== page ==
The Cabinet of Curiosities
Jar of eyes

Stump Child

Durand Asher (1865)

I will recount for you the story of the Stump Child. There was once a little person who sat alone on the top of a fallen tree stump. She was pale and delicate and marble-skinned, and though the fog rolled up into the woods, and the wind lashed, and the rain came down in torrents, the child remained still as stone atop the stump, rain dripping from her nose, not moving at all. The child was seen from time to time by passing travelers, and they would comment on her, asking their guide who it was that they glimpsed there among the curling branches, far off the path. Sometimes the guide would tell them. The less fortunate found out for themselves. . .


We were walking along a muddy trail in that country called the Emerald Isle, heading for the town of Arklow. I had booked passage on a ship bound for England, and from England I was quite looking forward to the journey home, wandering the dusty halls and sunlit motes of the Cabinet, exchanging notes with the other curators, and catalogueing my many perilous encounters in the faery hills of Lough Corrib.

I was not expecting further encounters of the supernatural sort, and when I saw the face, high up the hillside, I thought at first it was an owl. I told myself it was an owl, because owls are generally benign creatures, and one needn’t feel obligated to know things about them or record tales about them and their histories. And yet when I peered closer into the rain, I saw that it was indeed nothing like an owl, but a child, with her knees pulled up to her chin, and her small sharp face peering over the tops of them, eyes slightly pointed, and very dark, too distant to read, but close enough to see that they looked like little holes in the woods, like little hole-punched openings.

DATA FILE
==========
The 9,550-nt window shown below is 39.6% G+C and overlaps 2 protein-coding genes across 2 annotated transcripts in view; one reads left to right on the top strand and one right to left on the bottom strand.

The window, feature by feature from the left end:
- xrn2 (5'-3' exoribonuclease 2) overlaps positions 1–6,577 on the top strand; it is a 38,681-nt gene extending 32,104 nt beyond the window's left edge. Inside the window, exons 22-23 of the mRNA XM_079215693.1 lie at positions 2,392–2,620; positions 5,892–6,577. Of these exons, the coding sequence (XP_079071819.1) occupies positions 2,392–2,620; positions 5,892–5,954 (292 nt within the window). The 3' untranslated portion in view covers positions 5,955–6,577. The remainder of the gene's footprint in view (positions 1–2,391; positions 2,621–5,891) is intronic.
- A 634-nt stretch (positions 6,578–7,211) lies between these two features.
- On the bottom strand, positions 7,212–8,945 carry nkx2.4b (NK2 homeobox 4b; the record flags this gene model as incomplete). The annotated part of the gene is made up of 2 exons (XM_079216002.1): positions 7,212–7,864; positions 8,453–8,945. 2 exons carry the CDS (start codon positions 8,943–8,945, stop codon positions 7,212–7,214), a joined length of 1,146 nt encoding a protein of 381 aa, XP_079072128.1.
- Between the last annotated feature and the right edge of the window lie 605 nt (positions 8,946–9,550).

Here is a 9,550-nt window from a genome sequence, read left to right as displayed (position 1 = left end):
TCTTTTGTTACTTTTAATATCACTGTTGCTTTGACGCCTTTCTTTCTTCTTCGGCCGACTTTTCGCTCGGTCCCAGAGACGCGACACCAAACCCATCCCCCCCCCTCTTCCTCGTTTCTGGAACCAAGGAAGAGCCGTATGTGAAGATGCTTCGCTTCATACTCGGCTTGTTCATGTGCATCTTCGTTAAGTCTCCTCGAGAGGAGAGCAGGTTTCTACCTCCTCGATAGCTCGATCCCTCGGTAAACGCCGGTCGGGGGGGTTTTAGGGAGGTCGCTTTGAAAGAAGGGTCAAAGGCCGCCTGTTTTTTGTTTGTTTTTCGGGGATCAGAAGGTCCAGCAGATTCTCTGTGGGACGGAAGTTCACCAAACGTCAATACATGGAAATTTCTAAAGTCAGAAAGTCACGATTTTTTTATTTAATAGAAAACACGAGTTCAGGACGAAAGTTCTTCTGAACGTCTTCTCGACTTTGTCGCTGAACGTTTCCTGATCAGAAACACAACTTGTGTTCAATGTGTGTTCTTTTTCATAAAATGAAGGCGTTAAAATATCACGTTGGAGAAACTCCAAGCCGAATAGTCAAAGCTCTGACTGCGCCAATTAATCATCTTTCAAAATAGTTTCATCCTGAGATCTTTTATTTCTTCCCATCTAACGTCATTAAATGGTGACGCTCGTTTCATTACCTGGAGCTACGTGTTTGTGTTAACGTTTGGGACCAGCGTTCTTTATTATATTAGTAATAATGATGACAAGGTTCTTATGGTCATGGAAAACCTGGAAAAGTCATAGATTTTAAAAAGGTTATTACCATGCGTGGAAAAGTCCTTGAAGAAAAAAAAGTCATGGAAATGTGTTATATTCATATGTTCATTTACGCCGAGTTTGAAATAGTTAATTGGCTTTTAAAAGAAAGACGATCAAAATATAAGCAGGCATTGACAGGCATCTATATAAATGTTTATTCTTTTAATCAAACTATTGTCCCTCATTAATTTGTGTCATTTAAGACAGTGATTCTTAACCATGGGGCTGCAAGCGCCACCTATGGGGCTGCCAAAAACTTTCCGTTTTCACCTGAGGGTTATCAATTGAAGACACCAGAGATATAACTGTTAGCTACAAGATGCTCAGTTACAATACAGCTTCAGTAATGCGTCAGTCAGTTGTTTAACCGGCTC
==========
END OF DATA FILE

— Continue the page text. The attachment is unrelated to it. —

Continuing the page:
“What is that?” I asked my guide, whose name was McCarthy, and who seemed to me a quintessential Irishman in that he was brusque, sharp-witted, somewhat superstitious, and very difficult to understand. For sake of simplicity, I have refrained from writing out his marvelous accent, and have put down his words in plainer, duller English.

“That?” my guide said, not even glancing toward the dark woods, but keeping his eyes fixed straight ahead, “Is Betty’s Daughter. Don’t look at her.”

And so of course, being a Curator of Curious Things, I wrenched my head around and looked up into the trees with great interest.

It was a weird, unearthly sort of forest we were walking through. Ireland has no shortage of such woods. The trees grow sinuous, as if their branches are floating up in water. The bark is always thick with moss, the ground thick with mist, and the rocks are wrapped  as if in green velvet. The resulting impression is one wild beauty, but also forlornness, and a sense that one should not be there, that the forest should be walked through at great speed until one is in a city with cars and ugly buildings where one belongs, and that the forest should be left to its own devices, of which there are no doubt many.

But cars and cities were far from us, and so were all manner of humans, and as I stared up into the woods, I felt the child turn her head and look at me.

“Why is she called that? Betty’s Daughter? What is she doing there?”

“Don’t speak to her. Show her no kindness. Come quickly.” My guide kept his eyes on the ground, but his brows were low, and as he spoke, he came back toward me and gripped my arm. I resisted, shrugging him off.

“Come, Sir,” he said. “Bad things happen when you stray from the path. The woods are treacherous in the quiet hours.”

I was not listening. I turned back to the girl. The rain was coming more violently now, and suddenly I was noticing details I had not seen before: the child wore a blue smock with a soiled collar, and little old-fashioned black leather shoes, and she no longer appeared quite so bony and fey, but like an actual child, shivering in the cold and weeping, so that I could not tell where the tears ended and the rain began.

“Is it here often?” I said. One part of my mind was trying to swim its way to the surface and whisper warnings in my ear, and the other part looked into the child’s eyes and felt a deep, unimaginable sadness. The child’s hole-punch gaze was blue now. She was sniffling, crying. . .